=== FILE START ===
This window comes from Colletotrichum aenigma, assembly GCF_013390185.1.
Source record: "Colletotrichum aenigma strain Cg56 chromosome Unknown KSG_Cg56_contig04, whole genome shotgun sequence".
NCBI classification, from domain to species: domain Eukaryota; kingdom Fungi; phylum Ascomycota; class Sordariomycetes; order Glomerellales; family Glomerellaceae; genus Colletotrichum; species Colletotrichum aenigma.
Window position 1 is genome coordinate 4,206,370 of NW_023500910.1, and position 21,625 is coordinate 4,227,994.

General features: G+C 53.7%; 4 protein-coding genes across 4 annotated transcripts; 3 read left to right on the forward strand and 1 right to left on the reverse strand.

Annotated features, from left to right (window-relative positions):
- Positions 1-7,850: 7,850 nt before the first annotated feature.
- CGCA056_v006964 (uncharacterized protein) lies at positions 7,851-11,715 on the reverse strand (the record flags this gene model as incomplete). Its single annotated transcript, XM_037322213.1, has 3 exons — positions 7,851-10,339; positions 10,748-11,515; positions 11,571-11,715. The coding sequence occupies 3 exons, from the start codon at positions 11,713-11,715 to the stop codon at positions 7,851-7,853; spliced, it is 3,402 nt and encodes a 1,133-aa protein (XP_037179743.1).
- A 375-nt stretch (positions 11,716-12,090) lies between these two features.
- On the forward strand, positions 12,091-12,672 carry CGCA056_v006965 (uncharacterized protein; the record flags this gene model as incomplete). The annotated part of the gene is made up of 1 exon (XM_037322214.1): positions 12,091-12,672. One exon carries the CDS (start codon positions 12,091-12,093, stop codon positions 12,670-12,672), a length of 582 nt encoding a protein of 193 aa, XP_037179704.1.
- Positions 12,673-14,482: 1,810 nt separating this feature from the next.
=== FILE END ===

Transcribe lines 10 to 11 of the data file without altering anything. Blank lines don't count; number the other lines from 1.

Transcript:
- On the forward strand, positions 12,091-12,672 carry CGCA056_v006965 (uncharacterized protein; the record flags this gene model as incomplete). The annotated part of the gene is made up of 1 exon (XM_037322214.1): positions 12,091-12,672. One exon carries the CDS (start codon positions 12,091-12,093, stop codon positions 12,670-12,672), a length of 582 nt encoding a protein of 193 aa, XP_037179704.1.
- Positions 12,673-14,482: 1,810 nt separating this feature from the next.